COVID-19 prompted a raft of changes to legal practice over the past year or so. Some of these, like e-filing and e-signature, were already in place but not broadly adopted. Others, like virtual hearings and remote commissioning, grew out of necessity. Lawyers, judges, and the entire justice system scrambled to adapt. And it’s a good thing they did, as many of these changes are here to stay.
The Form Factor
Changes in legal processes had downstream effects that caught many off guard. Court form revisions and additions, for example, exploded in response to changes at the courts. At Korbitec, we have followed a regimen of quarterly updates to our court forms library. This week, we released our seventh global update in less than four months, with changes to 44 more forms.
For lawyers still managing forms themselves, this pace of change has made it hard to stay current. If you use an older precedent today, there is a good chance the form is wrong. With the proliferation of e-filing and electronic service, for example, forms must now contain an email address. Layouts and fonts have changed, too. And some forms have no precedent at all – those for virtual witnessing and commissioning, for example. In all, hundreds of forms have changed in the past few months and the case has never been stronger for software that keeps you current with the latest content.
On Your Own
Working from home created yet another sea change. With assistants no longer a stone’s throw away, lawyers realized they needed do more on their own. And tech was again the enabler. Any application that automates rote tasks took on a more prominent role in the lawyer’s toolkit.
As a side benefit, these applications have helped lawyers eliminate menial tasks from their workday. As Ed Walters, CEO and co-founder of legal research company Fastcase, said at the ABA Techshow 2021, “the administrative overhead of doing some of this work can overwhelm your ability to make money.” Adopting electronic tools, he says, will help lawyers spend more time focused on billable matters for clients and less on administrative tasks.1
Here to Stay
With COVID-19 accelerating the adoption of legal tech, lawyers can expect a “new normal” in the practice of law. In Ontario, Attorney General Doug Downey says that some of the justice-system changes in response to COVID-19 will “absolutely” become permanent, amid positive feedback from the bar.2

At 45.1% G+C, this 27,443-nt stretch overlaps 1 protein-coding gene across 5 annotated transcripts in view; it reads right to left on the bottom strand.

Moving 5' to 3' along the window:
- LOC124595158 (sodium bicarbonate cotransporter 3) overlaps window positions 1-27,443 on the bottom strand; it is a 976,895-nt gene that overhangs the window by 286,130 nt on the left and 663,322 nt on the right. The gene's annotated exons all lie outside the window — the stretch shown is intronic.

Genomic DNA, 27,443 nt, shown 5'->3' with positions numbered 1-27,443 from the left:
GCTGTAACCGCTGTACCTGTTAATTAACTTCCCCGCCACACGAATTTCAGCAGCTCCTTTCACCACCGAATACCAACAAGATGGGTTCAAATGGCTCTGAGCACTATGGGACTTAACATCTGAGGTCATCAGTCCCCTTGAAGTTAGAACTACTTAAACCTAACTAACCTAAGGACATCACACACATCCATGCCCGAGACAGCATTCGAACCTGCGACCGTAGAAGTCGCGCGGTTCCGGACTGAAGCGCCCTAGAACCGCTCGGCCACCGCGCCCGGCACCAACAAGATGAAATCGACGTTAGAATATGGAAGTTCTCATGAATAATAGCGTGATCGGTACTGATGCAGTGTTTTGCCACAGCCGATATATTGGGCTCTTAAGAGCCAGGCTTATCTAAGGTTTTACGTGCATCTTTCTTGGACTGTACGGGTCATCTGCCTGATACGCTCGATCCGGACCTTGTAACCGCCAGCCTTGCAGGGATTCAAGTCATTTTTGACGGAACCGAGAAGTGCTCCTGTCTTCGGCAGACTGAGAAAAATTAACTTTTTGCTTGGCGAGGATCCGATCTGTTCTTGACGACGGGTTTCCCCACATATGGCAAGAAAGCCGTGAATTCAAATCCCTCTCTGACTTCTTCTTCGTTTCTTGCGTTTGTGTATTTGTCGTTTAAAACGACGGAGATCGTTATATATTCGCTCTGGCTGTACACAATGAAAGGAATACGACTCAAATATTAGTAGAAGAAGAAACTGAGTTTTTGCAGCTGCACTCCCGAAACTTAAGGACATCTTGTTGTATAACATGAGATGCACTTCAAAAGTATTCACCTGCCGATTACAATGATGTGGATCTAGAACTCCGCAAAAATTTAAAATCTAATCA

Following the AG’s long-term vision for justice reform, for example, the Ontario legislature passed the COVID-19 Response and Reforms to Modernize Ontario Act 2020, which codified the process for remotely commissioning or notarizing a document.3
And if there was still any doubt about the will to enact meaningful, long-lasting change, look no further than the CBA report issued in February titled, “No Turning Back”4. The report says the past year has finally “dispelled the notion that justice (and the legal profession), was somehow nobly removed from the fourth industrial revolution.”5 If you’re stressing over all this change, relax; technology is your friend. It’s been there all this time, ready to make your job easier.
- Moran, Lyle. Legal tech CEOs urge lawyers to keep innovating beyond the COVID-10 pandemic. www.abajournal.com. March 9, 2021.
- Balakrishnan, Anita. MAG Doug Downey commits to permanent modernization for remote notarizing, commissioning. www.canadianlawyermag.com. May 14, 2020.
- No Turning Back: CBA Task Force Report on Justice Issues Arising from COVID-19. Canadian Bar Association. February 2021.
- The “fourth industrial revolution” is characterized by the growing use of artificial intelligence, big data, cloud computing, robotics, 3D printing, and other emerging technologies.
About Michael Sauber
Michael Sauber leads the marketing program for Korbitec, producer of Automated Civil Litigation Software (ACL). He has worked with document production technologies and professional services for over 30 years and is a frequent blogger on these topics.